If you’re like most Americans, you’re contributing to an IRA or employer-sponsored retirement plan that doesn’t allow investments in physical precious metals. If you want to diversify your holdings into “alternative assets” like gold and silver, you can either go at it yourself, or turn to a company that specializes in these gold IRA accounts.
Key to a secure and happy retirement is diversification. Putting all your eggs in one proverbial basket will leave them exposed to whims of the stock market.
Generally, the rules concerning IRA transactions for gold IRAs are the same for other kinds of IRAs. There are some rules that apply specifically to gold and other precious metals in IRAs that are not applicable to other IRAs, such as purity and storage requirements. However, this post will focus on the tax rules that apply to the most common IRA transactions.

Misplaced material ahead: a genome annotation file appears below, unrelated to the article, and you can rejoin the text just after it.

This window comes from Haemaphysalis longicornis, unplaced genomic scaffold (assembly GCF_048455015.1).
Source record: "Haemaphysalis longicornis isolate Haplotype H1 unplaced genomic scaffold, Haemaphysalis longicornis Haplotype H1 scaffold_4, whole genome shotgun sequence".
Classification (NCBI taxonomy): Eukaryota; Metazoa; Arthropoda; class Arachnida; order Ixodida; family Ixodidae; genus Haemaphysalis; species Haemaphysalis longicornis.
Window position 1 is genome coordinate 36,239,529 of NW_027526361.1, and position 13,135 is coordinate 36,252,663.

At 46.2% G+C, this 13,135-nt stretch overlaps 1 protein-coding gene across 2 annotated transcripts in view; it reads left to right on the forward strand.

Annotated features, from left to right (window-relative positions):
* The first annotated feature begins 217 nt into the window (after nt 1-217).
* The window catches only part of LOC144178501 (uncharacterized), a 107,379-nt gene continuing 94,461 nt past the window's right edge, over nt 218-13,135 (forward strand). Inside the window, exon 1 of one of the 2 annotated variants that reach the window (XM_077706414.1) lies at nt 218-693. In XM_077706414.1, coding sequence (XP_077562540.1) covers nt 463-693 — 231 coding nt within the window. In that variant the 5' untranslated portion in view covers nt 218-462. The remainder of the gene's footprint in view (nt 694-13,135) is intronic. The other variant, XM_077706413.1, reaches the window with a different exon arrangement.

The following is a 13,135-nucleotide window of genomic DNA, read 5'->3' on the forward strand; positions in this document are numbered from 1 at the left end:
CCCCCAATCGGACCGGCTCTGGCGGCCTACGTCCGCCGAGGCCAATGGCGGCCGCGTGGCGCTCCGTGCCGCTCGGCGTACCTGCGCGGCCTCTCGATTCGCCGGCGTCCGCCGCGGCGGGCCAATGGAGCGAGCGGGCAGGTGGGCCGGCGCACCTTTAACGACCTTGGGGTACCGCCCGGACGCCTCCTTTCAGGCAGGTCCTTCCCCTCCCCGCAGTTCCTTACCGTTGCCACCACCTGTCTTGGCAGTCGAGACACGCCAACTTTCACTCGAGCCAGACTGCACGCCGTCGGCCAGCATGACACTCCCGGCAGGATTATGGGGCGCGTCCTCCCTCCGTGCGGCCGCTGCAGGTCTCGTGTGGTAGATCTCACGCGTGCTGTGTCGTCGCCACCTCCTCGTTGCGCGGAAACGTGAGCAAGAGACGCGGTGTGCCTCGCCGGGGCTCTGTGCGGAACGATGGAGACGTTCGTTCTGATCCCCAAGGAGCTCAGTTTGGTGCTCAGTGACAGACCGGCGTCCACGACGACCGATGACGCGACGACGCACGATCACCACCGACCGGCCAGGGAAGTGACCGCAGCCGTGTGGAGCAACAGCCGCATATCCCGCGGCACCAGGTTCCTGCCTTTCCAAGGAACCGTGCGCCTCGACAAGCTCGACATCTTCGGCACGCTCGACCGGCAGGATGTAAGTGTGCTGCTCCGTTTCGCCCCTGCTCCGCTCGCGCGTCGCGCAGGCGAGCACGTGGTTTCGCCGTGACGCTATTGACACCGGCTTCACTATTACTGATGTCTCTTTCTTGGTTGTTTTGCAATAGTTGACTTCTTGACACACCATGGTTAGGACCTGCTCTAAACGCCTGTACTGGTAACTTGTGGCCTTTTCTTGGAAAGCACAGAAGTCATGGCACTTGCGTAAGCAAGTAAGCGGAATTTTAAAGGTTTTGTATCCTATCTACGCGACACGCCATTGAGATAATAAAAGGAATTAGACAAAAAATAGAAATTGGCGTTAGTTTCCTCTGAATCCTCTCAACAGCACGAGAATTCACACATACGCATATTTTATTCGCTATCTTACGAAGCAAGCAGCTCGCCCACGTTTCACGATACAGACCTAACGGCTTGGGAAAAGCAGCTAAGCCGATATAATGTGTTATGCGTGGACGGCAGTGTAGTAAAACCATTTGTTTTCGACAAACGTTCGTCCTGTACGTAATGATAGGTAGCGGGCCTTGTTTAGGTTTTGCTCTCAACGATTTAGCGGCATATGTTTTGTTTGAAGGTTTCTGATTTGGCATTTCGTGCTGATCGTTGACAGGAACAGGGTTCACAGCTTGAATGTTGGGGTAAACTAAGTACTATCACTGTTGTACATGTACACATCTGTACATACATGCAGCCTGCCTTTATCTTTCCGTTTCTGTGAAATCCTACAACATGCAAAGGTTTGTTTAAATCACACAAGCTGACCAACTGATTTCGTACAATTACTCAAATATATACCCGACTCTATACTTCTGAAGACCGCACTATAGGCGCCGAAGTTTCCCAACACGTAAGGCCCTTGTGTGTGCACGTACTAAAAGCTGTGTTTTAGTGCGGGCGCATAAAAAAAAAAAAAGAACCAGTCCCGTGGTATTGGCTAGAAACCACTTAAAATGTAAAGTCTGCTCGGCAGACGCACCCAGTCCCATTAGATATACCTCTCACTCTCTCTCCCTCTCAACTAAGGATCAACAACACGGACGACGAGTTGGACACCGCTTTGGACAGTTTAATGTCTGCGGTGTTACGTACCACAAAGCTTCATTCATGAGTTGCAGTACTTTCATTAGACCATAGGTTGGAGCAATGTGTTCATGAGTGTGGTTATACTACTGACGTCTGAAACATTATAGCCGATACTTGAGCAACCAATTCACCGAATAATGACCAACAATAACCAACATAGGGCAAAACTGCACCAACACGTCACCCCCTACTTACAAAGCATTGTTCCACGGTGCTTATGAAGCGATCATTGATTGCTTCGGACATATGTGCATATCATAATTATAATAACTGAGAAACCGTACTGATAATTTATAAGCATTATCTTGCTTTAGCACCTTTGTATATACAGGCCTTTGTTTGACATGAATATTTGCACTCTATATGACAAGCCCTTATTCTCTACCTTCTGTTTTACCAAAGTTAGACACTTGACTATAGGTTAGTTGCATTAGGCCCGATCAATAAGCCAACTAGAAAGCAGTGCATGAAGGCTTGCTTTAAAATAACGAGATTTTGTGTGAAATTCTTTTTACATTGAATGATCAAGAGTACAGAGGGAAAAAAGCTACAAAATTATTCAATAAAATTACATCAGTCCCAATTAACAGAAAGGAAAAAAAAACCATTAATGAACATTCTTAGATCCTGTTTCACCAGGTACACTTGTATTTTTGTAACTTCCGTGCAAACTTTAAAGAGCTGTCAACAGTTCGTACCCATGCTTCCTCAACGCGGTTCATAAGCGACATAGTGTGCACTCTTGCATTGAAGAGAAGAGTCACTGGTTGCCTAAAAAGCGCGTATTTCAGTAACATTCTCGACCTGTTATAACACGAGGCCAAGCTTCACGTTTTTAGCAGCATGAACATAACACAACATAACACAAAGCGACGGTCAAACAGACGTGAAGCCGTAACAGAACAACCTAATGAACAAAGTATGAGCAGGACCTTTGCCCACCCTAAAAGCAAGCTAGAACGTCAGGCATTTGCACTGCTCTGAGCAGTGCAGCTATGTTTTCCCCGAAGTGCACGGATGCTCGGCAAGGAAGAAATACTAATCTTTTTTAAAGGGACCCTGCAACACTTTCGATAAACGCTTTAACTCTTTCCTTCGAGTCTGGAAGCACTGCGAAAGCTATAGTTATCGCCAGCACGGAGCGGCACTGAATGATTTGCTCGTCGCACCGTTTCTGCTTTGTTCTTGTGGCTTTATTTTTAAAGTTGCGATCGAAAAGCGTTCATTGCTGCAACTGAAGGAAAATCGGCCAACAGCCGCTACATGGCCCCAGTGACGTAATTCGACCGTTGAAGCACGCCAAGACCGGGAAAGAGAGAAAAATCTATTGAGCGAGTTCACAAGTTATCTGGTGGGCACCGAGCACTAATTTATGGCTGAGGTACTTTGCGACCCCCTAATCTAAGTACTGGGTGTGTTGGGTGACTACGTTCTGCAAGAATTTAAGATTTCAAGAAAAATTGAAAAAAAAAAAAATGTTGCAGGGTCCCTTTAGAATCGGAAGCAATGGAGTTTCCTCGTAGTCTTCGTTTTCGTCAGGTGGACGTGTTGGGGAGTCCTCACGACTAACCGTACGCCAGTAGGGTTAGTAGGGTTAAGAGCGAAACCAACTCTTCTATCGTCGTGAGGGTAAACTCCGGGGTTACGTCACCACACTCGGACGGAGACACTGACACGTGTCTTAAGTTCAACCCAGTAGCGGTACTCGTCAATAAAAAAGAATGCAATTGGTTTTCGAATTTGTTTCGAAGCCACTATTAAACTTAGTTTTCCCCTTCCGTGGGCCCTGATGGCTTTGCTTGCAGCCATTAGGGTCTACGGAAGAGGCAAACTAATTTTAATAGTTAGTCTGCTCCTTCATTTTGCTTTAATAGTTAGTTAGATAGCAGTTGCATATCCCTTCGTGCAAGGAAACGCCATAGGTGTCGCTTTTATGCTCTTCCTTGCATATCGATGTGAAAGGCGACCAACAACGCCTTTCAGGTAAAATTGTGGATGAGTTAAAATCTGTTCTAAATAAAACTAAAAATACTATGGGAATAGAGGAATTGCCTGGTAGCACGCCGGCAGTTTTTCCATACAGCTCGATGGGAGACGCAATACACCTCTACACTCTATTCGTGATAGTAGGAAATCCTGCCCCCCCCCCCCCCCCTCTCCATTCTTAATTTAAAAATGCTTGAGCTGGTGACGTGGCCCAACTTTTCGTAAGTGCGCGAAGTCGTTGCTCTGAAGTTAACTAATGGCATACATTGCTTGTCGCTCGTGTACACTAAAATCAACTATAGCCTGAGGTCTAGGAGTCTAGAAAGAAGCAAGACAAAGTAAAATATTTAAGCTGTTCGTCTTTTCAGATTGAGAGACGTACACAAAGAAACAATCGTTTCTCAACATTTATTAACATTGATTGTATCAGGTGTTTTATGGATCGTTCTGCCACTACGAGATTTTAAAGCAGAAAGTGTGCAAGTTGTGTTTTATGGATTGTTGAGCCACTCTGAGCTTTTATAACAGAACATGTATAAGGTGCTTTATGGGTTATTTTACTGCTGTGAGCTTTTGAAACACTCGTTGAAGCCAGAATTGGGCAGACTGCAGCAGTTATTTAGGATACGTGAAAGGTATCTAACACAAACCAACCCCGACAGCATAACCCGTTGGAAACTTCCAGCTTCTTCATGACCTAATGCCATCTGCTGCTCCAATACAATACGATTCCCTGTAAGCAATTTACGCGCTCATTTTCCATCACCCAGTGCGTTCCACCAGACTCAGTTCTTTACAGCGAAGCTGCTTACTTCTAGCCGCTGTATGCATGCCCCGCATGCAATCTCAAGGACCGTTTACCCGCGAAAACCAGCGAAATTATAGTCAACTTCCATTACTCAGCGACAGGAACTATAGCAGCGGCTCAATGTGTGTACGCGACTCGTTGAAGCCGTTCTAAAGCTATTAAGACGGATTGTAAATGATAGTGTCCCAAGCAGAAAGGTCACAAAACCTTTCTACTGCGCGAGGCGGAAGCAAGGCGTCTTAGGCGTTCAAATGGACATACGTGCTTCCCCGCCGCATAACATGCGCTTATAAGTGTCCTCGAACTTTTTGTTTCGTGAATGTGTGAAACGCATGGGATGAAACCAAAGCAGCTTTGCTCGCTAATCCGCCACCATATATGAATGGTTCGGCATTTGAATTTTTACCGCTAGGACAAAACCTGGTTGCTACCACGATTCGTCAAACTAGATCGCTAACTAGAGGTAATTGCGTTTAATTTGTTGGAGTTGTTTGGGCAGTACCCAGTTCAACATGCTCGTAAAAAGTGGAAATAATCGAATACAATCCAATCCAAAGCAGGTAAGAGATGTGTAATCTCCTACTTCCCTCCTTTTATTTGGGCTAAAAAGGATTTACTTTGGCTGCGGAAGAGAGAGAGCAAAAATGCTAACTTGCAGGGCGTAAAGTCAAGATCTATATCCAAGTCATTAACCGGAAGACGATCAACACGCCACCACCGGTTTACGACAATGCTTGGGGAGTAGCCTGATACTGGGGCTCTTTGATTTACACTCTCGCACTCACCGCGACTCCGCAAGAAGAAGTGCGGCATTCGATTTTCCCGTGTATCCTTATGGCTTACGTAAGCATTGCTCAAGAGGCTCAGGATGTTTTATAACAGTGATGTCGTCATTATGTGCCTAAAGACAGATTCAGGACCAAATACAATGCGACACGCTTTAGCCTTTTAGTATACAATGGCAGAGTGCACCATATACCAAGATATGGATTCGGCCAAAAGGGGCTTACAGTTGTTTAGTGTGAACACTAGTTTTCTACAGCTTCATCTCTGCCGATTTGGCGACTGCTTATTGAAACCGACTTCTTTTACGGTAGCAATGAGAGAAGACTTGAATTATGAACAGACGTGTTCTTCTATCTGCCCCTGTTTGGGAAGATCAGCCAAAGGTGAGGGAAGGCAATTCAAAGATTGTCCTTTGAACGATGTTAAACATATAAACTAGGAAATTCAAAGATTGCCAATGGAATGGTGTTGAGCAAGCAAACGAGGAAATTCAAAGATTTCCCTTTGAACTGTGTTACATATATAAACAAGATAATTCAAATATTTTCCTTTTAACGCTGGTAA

First introduced in 1989 as a 1 troy ounce gold coin named for the renowned Vienna Philharmonic Orchestra, the official Austrian state gold coin is made to a 999.9 fineness level – a 24 karat, ‘pure gold’ product, making it acceptable for IRA accounts in the U.S.
As investments, gold and silver have a lot in common: They are historically effective hedges against recession and times of economic collapse. They can help protect your portfolio against inflation and hyperinflation. And they are both physical, hard, tangible assets which – unlike paper securities such as stocks and bonds – can never be reduced to zero.